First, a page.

Figure 3 — The open IMA network on the Airbus A380
For example, Figure 3 shows the avionics architecture of the Airbus A380. Every white box is a computer, grey boxes are displays, red and blue shows ethernet links and gateways.
RTCA DO-2978 provides certification guidance specific to Integrated Modular Avionics systems. It is concerned with how separately certified IMA components can be integrated together so that their certification is reused and preserved in the integrated end system. Aeronautical Radio, Incorporated, (ARINC) is the maintainer of the physical ARINC standards for LRUs (size, mounting hardware, electrical connectors), and more recently, the IMA software connectivity standards too. ARINC 6539 defines the software interface used to allow software modules to share common computers in IMA systems. The natural “air gap” fault containment of federated avionics systems is lost with the move to shared computers so the most critical specification of ARINC 653 is its definition of robust partitioning.
Robust partitioning is necessary to ensure separation between applications sharing an IMA computer. Faults must be contained and prevented from propagating from one partition to another. A robustly partitioned system means that applications can be verified, validated and safety certified independently from one another, and that applications of mixed criticality (DAL) levels can be hosted together on the same IMA platform. These are crucial elements of IMA. Validating non-partitioned applications is expensive because they are larger, and unattractive because they are less re-usable. Without robust partitioning the whole point of IMA, equivalent fault containment to federated systems, is lost.
The reference study on robust partitioning is Partitioning in Avionics Architectures: Requirements, Mechanisms, and Assurance10 by John Rushby for the FAA in 1999. Rushby defined the Gold Standard for Partitioning as:
“A partitioned system should provide fault containment equivalent to an idealized system in which each partition is allocated an independent processor and associated peripheral and all inter-partition communications are carried on dedicated lines...”
But, Rushby knew that no such idealized system existed to measure your partitioned system against. So, to help building testing and evaluating real-world software he introduced this stronger property, named the Alternative Gold Standard:
“The behavior and performance of software in one partition must be unaffected by software in other partitions”
Time vs Space Partitioning
There are two aspects to robust partitioning, robust time partitioning and robust space partitioning. Space partitioning is easier, a partition must be prevented from accessing the software or data of other partitions. Time partitioning requires that the responsiveness of shared resources in one partition cannot be affected by software in another partition. For example, the CPU performance and memory bandwidth of one partition cannot be impacted by another. These partitioning tasks are already being done by RTOSes, their processes are naturally similar to ARINC partitions. An RTOS process is space partitioned in its own private MMU-enforced region of memory and an RTOS process is time partitioned since its access to the CPU is controlled by the RTOS scheduler.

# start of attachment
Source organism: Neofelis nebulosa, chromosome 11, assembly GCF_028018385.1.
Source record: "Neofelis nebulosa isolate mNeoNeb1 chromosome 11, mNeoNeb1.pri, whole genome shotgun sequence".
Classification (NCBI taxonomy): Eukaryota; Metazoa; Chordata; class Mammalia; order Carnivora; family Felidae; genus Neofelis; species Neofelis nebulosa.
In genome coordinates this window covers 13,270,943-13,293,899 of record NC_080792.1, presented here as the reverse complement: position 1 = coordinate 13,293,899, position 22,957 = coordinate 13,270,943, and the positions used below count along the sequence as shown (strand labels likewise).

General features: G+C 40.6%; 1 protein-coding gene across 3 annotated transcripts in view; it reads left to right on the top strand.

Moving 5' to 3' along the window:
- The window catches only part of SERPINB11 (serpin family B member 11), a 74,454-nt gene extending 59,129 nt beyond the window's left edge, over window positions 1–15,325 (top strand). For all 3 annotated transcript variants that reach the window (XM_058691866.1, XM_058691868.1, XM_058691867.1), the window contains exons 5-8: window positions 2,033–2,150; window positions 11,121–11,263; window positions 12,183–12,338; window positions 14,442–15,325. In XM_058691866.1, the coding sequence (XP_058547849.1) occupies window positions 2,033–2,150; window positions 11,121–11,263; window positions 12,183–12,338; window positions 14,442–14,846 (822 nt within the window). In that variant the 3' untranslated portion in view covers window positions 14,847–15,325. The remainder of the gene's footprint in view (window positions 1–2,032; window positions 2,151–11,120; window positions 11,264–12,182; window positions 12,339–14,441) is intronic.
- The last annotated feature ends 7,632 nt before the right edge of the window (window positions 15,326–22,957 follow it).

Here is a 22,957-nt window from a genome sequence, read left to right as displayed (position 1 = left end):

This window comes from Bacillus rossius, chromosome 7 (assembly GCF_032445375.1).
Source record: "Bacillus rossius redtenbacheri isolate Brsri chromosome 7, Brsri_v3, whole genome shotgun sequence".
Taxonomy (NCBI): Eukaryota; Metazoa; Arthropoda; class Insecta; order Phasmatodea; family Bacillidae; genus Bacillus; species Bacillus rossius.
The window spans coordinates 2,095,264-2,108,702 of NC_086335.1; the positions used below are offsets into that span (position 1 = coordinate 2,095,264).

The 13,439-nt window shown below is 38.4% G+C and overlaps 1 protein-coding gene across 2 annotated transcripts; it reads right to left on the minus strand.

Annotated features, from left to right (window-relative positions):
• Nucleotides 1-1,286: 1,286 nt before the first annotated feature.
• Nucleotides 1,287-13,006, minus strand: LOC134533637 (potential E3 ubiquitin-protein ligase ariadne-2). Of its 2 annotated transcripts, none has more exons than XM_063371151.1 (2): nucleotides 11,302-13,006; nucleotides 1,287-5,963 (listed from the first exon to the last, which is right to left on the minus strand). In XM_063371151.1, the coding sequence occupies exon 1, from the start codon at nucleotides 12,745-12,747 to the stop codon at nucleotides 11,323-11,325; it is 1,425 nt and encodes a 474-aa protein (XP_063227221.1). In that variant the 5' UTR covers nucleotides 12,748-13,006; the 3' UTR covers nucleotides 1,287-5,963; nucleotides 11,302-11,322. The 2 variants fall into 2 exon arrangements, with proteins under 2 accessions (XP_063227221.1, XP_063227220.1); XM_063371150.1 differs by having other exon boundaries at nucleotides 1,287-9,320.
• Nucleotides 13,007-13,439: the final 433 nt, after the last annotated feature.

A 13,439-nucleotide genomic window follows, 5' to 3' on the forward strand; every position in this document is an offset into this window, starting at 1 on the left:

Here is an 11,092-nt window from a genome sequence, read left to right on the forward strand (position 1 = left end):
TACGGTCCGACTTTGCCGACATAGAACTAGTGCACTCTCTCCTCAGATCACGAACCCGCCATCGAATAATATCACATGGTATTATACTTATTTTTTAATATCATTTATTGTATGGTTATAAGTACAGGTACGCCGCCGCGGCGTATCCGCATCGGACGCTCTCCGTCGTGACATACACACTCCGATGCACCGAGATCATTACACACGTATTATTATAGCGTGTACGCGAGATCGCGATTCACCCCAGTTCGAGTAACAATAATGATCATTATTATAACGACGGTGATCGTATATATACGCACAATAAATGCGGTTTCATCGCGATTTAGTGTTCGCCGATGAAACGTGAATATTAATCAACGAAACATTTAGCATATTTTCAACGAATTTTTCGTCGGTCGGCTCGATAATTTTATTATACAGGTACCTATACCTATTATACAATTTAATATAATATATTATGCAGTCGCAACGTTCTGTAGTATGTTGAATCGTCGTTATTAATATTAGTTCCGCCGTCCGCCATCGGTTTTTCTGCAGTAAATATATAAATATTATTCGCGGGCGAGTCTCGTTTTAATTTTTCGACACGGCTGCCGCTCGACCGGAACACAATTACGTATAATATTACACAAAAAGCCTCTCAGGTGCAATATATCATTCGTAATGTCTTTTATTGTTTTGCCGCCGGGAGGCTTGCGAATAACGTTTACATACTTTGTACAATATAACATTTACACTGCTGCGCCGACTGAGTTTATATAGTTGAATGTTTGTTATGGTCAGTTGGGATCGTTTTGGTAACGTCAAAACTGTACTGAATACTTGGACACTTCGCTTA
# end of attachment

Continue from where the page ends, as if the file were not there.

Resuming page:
ARINC 653 RTOSes
Led by Wind River, RTOS companies extended their operating systems to support ARINC 653. A simplified round-robin scheduler replaced the RTOS priority pre-emptive scheduler. In a round-robin scheduler (also called an ARINC scheduler, or a time partition scheduler) all partitions are allocated slots in a major frame. Slots may be repeated and of varying lengths, but the major frame is fixed and is repeatedly executed forever. This round-robin schedule is not as efficient as the RTOS’s usual scheduler, but it guarantees periodic fixed-length execution slots for all partitions in the system. The WCET of applications is carefully measured and they are assigned to partitions and allocated sufficient time to meet their deadlines. Large systems, with dozens of computers, such as the A380 (Fig 3) can be constructed and configured with synchronized time slots between computers so that sensor data is only sent from one computer when the recipient computer is ready to receive it. In this way large IMA systems can be built integrating up to 200 avionics applications onto dozens of computers realizing the goal of space, weight, and power (SWaP) savings promised by IMA.
Embedded and real-time systems have long used commercial-off-the-shelf (COTS) microprocessors. Soaring semiconductor fabrication costs are affordable to only a handful of large companies worldwide like Samsung, Intel, and Taiwan Semiconductor. They take advantage of Dennard scaling11, a corollary of Moore’s law, to manufacture the most desirable chips. Dennard scaling says every time transistor density doubles, the circuit becomes 40% faster and power consumption (with twice the number of transistors) stays the same. This has been a powerful driver of industry consolidation, leading to Arm and Intel microprocessors dominating today.
Embedded real-time systems have benefited greatly from advances in COTs microprocessors and avionics systems are no exception. However, aviation is low volume - the number of avionics systems sold is tiny compared with the number of PCs or smartphones - so while avionics benefits from advances in COTS microprocessors, it has no influence over them.